Study: Intense teen romance, controlling parents predictors for high blood pressure in adulthood
New research from the University of Virginia has found that teens who have intense romantic relationships to the exclusion of self-discovery and healthy friendships may face high blood pressure later in life.
It is the latest finding from the lab of Joseph Allen, UVA's Hugh Kelly Professor of Psychology. Allen and his team sifted through data from a longitudinal study of 184 participants that began in Charlottesville in 1998 when members of the study were just 13 years old.
Allen's lab checked back in with a cohort of 146 participants at ages 17 and 19 to learn about their romantic relationships and later, between the ages of 29 and 31, they took respondents' blood pressure measurements. The researchers found a direct, self-reported path from adolescent romantic intensity to higher adult blood pressure.
What's more, they found that those who reported both intense adolescent relationships and high blood pressure later in life grew up with parents who exercised psychologically controlling behavior.
Allen said that's a dangerous mix and described teens who follow that arc as being "in over their heads."
"These are kids or people who are in relationships and kind of in over their heads. … It's not just that they have a good romantic relationship. It's that it's a relationship that is sort of sucking up their time and energy up to an unusual degree," he said.
Allen said that spending a lot of time alone with a teen partner could mean "you're not spending time either on your own or with friends and doing other things."
Having controlling parents is also part of the pattern, he said. They tend to make their teens feel guilty if they did not follow the rules. "So, you go from this overly controlling family, then you're in these relationships that are super intense," he said.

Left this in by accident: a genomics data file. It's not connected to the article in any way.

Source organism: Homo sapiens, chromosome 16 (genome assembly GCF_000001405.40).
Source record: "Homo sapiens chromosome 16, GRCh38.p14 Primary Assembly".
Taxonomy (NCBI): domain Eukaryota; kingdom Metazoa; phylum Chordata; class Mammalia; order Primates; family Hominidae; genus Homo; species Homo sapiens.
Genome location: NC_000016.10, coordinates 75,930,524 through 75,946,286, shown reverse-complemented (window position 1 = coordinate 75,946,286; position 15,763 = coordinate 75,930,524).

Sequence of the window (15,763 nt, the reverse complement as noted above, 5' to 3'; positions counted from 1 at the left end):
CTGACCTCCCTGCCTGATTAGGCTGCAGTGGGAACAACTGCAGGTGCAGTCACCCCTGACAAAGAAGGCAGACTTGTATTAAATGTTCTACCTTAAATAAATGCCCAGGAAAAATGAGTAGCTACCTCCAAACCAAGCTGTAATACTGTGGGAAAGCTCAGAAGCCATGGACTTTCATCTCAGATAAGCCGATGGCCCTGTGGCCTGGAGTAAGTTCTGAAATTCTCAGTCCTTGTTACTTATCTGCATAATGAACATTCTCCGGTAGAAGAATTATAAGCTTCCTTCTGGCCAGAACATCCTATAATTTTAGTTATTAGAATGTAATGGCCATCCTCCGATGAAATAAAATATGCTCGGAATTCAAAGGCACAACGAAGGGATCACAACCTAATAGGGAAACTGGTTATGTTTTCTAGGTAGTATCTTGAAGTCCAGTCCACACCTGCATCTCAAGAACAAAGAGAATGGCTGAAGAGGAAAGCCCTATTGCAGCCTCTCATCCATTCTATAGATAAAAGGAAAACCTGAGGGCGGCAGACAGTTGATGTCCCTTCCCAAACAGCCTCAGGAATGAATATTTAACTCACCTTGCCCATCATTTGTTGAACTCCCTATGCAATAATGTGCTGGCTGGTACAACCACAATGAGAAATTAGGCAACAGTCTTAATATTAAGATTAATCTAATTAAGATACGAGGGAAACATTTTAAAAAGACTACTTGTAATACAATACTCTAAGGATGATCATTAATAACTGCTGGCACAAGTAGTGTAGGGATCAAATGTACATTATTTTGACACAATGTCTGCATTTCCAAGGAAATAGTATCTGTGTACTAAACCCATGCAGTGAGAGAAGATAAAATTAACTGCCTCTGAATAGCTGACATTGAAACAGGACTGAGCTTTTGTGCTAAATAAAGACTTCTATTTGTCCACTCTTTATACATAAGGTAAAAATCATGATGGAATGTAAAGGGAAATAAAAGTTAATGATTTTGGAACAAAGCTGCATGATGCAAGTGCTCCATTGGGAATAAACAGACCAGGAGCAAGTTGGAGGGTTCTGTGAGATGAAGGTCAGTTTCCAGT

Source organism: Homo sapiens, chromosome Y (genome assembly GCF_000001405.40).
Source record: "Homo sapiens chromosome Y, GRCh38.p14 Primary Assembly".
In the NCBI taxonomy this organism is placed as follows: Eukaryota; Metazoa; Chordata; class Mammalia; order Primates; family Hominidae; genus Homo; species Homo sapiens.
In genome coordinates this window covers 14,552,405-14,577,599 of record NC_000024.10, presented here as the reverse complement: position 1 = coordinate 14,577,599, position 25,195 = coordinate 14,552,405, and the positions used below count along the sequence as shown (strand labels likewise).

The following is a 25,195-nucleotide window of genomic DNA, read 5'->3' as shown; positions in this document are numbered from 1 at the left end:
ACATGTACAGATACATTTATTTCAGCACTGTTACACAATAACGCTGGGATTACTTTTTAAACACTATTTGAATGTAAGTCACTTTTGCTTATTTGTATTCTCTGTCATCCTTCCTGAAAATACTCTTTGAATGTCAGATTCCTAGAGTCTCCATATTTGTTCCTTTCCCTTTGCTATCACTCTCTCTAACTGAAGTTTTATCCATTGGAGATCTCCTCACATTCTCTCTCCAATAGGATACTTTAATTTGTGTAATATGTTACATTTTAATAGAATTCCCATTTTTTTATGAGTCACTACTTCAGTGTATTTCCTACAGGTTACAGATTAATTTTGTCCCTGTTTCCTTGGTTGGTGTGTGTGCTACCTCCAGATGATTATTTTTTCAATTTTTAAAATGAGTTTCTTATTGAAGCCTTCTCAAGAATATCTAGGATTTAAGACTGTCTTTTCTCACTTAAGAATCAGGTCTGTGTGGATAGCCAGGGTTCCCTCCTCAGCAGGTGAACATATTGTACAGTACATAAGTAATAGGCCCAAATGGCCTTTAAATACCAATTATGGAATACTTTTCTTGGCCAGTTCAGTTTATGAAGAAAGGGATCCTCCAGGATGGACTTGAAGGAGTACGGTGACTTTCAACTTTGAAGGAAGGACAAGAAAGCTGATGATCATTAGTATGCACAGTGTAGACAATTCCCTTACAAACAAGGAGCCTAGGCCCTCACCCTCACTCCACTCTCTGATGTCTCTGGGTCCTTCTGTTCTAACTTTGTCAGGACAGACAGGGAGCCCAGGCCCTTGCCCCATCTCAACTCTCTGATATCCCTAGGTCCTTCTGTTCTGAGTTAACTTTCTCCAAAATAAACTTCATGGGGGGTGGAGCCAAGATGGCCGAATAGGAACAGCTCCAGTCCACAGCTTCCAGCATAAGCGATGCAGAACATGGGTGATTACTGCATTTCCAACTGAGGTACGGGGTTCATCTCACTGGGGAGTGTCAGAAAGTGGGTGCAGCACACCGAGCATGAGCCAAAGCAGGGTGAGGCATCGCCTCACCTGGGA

Study participants also reported having problematic friendships as young adults. "They had friendships that didn't go so well, where there was a lot of conflict and arguing as opposed to just good, steady, close friendships," Allen said. It's as if the participants "never really learned how to have a good, close friendship.
"What we think is going on is that having relationships not go well is one of the more stressful things that humans experience, because we are such pack animals," he said. "You know, you can have all the money in the world, but if your relationships are bad, you're not going to be happy.
"So, we think it's the stress of having these bad relationships, these problematic relationships that ultimately forecast [teens] having higher blood pressure later in life," he said. "We don't know if it actually caused it, but we've got a lot of evidence that the stress at different points was directly predictive of having higher levels of blood pressure."
The findings were published last month in the journal of Development and Psychopathology, published by Cambridge University Press.
It is just the latest in a long string of important findings from Allen's lab about teen development. Other discoveries include that extreme stress during the teen years can lead to premature aging and that healthy teen friendships predict healthy adult romances. To date, the lab's blockbuster discovery that has grabbed the most headlines is that teens who were viewed as "cool" in school had a rough road ahead. By age 22, those once-cool teens were rated by their peers as being less competent in managing social relationships. They were also more likely to have had significant problems with alcohol and drugs, and to have engaged in criminal activities.